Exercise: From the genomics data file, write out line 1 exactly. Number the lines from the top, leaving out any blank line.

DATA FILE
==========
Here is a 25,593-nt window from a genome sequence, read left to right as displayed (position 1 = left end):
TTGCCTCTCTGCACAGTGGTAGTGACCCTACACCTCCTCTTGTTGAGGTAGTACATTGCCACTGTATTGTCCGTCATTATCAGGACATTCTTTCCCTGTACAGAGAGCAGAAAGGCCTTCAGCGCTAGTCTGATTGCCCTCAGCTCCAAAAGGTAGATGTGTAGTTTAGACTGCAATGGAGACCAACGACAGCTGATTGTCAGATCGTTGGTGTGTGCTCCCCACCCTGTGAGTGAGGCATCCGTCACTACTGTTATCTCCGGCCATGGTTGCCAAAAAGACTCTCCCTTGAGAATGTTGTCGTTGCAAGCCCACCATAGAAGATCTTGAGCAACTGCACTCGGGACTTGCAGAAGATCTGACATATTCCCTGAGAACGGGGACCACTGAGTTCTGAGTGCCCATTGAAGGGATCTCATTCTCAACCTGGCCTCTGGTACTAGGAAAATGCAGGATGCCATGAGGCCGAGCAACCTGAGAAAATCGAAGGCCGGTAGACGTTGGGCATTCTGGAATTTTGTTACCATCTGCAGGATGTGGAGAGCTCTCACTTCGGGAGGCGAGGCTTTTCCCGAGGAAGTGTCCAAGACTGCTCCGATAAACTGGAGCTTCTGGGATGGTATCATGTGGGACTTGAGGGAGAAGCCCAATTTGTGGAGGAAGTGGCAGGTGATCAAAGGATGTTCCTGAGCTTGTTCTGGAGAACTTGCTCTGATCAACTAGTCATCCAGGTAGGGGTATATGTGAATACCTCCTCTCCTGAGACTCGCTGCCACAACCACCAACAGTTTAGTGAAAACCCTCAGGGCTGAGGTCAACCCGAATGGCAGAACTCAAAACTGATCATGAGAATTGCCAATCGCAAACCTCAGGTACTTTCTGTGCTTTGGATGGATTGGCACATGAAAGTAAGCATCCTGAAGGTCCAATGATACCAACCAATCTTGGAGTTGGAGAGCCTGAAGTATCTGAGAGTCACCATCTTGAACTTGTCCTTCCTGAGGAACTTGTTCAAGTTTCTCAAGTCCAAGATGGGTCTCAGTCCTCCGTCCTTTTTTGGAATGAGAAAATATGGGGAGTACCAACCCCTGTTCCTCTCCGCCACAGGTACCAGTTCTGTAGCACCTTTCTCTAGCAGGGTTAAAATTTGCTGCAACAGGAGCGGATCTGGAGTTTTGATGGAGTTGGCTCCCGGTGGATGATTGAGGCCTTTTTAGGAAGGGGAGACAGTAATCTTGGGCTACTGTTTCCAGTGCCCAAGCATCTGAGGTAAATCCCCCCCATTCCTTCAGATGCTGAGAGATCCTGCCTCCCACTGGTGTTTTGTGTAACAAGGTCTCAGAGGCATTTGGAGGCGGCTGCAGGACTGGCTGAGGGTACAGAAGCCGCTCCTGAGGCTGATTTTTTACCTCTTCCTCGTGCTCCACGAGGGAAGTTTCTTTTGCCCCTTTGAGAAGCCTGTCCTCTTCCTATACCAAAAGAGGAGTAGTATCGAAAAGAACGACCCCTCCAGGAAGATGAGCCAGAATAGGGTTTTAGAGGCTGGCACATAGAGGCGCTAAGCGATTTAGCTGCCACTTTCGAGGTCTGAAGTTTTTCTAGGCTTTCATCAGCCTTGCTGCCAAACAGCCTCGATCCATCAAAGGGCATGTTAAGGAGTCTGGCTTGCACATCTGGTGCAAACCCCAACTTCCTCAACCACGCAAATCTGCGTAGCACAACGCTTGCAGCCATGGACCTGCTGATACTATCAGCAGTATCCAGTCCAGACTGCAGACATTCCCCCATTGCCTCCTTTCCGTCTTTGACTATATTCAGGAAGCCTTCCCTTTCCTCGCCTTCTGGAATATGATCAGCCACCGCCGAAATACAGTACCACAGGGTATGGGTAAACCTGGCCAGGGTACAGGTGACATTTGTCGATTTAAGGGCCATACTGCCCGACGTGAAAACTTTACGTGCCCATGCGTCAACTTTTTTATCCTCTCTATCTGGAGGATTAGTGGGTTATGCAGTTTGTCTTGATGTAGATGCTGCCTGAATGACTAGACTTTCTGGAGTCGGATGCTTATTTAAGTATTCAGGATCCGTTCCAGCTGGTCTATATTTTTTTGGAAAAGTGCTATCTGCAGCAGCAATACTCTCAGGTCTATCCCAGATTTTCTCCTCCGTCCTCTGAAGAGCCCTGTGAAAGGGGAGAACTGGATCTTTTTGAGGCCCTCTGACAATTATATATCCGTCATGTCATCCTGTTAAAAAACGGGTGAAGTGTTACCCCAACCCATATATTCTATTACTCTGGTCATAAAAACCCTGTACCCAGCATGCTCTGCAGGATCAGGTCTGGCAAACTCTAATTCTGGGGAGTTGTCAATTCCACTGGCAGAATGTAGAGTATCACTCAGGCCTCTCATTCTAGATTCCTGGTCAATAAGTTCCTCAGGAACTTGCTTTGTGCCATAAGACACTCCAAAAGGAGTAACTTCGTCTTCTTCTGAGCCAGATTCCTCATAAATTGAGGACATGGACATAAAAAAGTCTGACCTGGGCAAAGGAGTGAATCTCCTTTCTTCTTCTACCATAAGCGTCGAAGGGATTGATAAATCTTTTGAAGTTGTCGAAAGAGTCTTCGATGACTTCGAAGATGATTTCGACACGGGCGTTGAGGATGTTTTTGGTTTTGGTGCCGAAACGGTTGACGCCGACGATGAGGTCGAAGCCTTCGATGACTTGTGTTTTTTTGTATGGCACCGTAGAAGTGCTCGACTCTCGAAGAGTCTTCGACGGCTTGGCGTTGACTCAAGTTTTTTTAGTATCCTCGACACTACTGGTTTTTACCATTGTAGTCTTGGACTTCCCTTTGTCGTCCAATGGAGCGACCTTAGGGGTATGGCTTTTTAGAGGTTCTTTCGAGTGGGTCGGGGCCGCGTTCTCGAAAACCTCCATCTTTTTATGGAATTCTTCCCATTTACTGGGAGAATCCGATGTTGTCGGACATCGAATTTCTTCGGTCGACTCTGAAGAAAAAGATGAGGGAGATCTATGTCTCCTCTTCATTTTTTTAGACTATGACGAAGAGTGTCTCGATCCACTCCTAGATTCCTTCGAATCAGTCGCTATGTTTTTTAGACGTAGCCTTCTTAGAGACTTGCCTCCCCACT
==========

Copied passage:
Here is a 25,593-nt window from a genome sequence, read left to right as displayed (position 1 = left end):